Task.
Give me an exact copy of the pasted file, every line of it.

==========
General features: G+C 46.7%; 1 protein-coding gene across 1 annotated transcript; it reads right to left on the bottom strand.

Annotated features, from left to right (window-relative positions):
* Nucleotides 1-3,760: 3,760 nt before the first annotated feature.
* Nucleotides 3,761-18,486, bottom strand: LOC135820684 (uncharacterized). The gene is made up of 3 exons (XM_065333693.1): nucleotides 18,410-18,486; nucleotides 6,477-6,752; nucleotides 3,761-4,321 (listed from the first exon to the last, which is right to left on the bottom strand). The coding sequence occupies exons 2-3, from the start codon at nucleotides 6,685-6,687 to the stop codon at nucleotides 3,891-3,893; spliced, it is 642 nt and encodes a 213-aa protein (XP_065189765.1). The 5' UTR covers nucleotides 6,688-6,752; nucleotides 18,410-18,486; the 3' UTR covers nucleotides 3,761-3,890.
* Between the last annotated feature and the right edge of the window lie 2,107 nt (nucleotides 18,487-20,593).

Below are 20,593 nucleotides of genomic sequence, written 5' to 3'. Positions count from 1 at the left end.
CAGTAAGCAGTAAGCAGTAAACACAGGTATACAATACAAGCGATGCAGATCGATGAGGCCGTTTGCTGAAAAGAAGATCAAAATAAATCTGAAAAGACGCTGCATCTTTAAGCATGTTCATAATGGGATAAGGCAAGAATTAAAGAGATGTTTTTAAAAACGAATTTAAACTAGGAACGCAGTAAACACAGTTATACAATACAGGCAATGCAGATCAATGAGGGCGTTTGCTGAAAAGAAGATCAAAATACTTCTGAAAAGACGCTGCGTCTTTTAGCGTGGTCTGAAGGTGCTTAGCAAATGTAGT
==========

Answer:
General features: G+C 46.7%; 1 protein-coding gene across 1 annotated transcript; it reads right to left on the bottom strand.

Annotated features, from left to right (window-relative positions):
* Nucleotides 1-3,760: 3,760 nt before the first annotated feature.
* Nucleotides 3,761-18,486, bottom strand: LOC135820684 (uncharacterized). The gene is made up of 3 exons (XM_065333693.1): nucleotides 18,410-18,486; nucleotides 6,477-6,752; nucleotides 3,761-4,321 (listed from the first exon to the last, which is right to left on the bottom strand). The coding sequence occupies exons 2-3, from the start codon at nucleotides 6,685-6,687 to the stop codon at nucleotides 3,891-3,893; spliced, it is 642 nt and encodes a 213-aa protein (XP_065189765.1). The 5' UTR covers nucleotides 6,688-6,752; nucleotides 18,410-18,486; the 3' UTR covers nucleotides 3,761-3,890.
* Between the last annotated feature and the right edge of the window lie 2,107 nt (nucleotides 18,487-20,593).

Below are 20,593 nucleotides of genomic sequence, written 5' to 3'. Positions count from 1 at the left end.
CAGTAAGCAGTAAGCAGTAAACACAGGTATACAATACAAGCGATGCAGATCGATGAGGCCGTTTGCTGAAAAGAAGATCAAAATAAATCTGAAAAGACGCTGCATCTTTAAGCATGTTCATAATGGGATAAGGCAAGAATTAAAGAGATGTTTTTAAAAACGAATTTAAACTAGGAACGCAGTAAACACAGTTATACAATACAGGCAATGCAGATCAATGAGGGCGTTTGCTGAAAAGAAGATCAAAATACTTCTGAAAAGACGCTGCGTCTTTTAGCGTGGTCTGAAGGTGCTTAGCAAATGTAGT